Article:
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Monday, October 25, 1999 Published at 20:43 GMT 21:43 UK


'A sportsman, a gentleman, a friend'

Stewart was admired by golfers all over the world

The world of golf has united to pay tribute to US Open champion Payne Stewart, killed in a aeroplane crash in South Dakota.

Ben Crenshaw, captain of this year's American Ryder Cup team, said: "All of us in golf have lost a great friend.

"Payne Stewart was a great competitor. He made friends very easily and was a very personable man, a family man, and a great, great champion.

"At the beginning of the year he had one goal in mind and that was to win a Major, and that is tough to do when you are 42. But he did it.

"He had a swing that would have lasted a long, long time."


[ image: Stewart's last appearance in the UK was at the Dunhill Cup two weeks ago]
Stewart's last appearance in the UK was at the Dunhill Cup two weeks ago
Europe's top players also joined their peers across the Atlantic to mourn the loss of one of the game's greatest ambassadors.

An emotional Jose Maria Olazabal, who as Masters champion was due to play Stewart in the Grand Slam of Golf next month, said: "I have no words to express how I feel right now.

"I played with Payne quite a few times and I always enjoyed his company.

"A true sportsman on the course and a gentleman off it, he never failed to conduct himself in the true manner."

Precious loss

Stewart was a member of the American team that narrowly beat Europe in last month's Ryder Cup.

"We all knew what the Ryder Cup meant to him, but he never lost perspective on what the match was all about," added Olazabal.

"He said that winning the Cup back last month completed his year. We have lost a precious man."

Open runner-up Jean Van de Velde said: "I'm devastated, totally devastated.

"It certainly puts into perspective little things like missed putts. My thoughts go to his family because he was such a family man. He was a wonderful sportsman and wonderful person."


[ image: He was dubbed a choker when he lost the lead in the 1998 US Open - but won it in 1999]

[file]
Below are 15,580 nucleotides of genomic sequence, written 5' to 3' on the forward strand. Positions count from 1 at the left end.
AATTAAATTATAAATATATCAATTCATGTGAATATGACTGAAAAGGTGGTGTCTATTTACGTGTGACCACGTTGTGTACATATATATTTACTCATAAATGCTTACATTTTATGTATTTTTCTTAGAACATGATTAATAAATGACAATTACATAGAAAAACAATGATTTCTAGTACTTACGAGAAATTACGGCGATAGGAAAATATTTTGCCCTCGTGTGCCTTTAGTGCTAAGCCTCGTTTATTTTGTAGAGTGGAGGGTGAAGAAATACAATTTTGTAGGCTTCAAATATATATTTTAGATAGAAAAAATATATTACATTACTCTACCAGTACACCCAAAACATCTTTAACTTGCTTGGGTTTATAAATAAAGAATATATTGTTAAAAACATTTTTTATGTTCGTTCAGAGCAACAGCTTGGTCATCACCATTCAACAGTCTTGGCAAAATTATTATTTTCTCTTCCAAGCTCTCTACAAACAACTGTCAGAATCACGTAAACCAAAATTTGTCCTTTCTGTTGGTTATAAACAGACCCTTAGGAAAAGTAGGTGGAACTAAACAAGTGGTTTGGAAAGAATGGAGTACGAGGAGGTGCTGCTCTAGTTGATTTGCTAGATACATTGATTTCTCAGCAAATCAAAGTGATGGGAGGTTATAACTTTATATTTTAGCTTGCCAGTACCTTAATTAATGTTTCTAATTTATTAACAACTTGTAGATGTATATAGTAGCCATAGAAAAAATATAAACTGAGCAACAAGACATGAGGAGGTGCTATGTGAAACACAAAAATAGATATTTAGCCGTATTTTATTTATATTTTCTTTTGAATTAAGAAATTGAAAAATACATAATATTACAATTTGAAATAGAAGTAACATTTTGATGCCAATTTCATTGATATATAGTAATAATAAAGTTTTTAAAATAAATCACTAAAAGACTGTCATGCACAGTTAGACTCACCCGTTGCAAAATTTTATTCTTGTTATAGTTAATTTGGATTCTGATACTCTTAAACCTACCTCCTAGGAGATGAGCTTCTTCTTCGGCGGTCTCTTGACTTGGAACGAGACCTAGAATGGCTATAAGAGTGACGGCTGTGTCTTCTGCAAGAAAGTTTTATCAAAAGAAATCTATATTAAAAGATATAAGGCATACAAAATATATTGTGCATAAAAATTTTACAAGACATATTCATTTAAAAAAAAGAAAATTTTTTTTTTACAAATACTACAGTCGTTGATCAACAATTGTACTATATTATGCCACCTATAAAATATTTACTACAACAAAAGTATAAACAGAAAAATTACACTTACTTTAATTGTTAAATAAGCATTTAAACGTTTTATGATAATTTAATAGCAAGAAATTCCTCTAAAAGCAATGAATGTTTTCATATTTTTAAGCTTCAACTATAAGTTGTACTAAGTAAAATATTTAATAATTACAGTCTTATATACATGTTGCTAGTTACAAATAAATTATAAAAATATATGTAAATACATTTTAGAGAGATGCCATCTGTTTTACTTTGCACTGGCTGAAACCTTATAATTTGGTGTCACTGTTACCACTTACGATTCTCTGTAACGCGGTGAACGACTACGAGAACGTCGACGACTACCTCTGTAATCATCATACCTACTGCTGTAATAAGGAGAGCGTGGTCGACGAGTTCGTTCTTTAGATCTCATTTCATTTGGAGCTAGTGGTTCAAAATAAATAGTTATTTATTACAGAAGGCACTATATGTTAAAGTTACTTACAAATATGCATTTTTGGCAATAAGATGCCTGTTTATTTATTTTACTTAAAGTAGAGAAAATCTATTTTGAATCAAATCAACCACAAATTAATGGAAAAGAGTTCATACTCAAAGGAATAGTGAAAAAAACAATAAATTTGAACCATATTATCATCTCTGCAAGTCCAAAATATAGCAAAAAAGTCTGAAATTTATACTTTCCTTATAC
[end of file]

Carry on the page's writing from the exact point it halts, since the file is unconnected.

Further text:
He was dubbed a choker when he lost the lead in the 1998 US Open - but won it in 1999
Bernhard Langer, like Stewart a devout Christian, said: "We've been friends for a long time and he's been a wonderful colleague - very friendly, very polite, very out-going.

"Every time you saw him he seemed happy and joyful and he was a man of many talents."

Ken Schofield, executive director of the European PGA Tour, said: "Tonight golf is a sad family. He was the reigning US Open champion and that's says it all. Whether he was playing in the Ryder Cup in Brookline or at The Belfry, he stood for golf's sporting values."

The US PGA Tour said in a statement that Stewart was a "very special competitor" who would be a "tremendous loss".

The statement said: "It is difficult to express our sense of shock and sadness over the death of Payne Stewart.

"This is a tremendous loss for the entire golfing community and all sports.

"Payne was a great champion, a gentleman and devoted husband and father.

"He will always be remembered as a very special competitor and one who contributed enormously to the positive image of professional golf."

Stewart was a role model for many young players, including leading English amateur Zane Scotland.

Father figure

He was offered words of advice during the Open at Carnoustie in July when at 16 he became of the youngest competitors to appear in the championship.

Zane's first recollection of Stewart was at the Belfry during the Ryder Cup, when he was 10.

"He was trying to get Payne's autograph on his cap," said Zane's father Bernie.

"Payne had walked on but turned back to sign it. I said to Zane that he should follow Payne's example in that you had nothing to lose by being nice to people.

"This year at Carnoustie we managed to arrange a small meeting at which Payne gave some good advice to Zane.

"I have nothing but admiration for him, not only as a golfer but as a man. He was a true champion."



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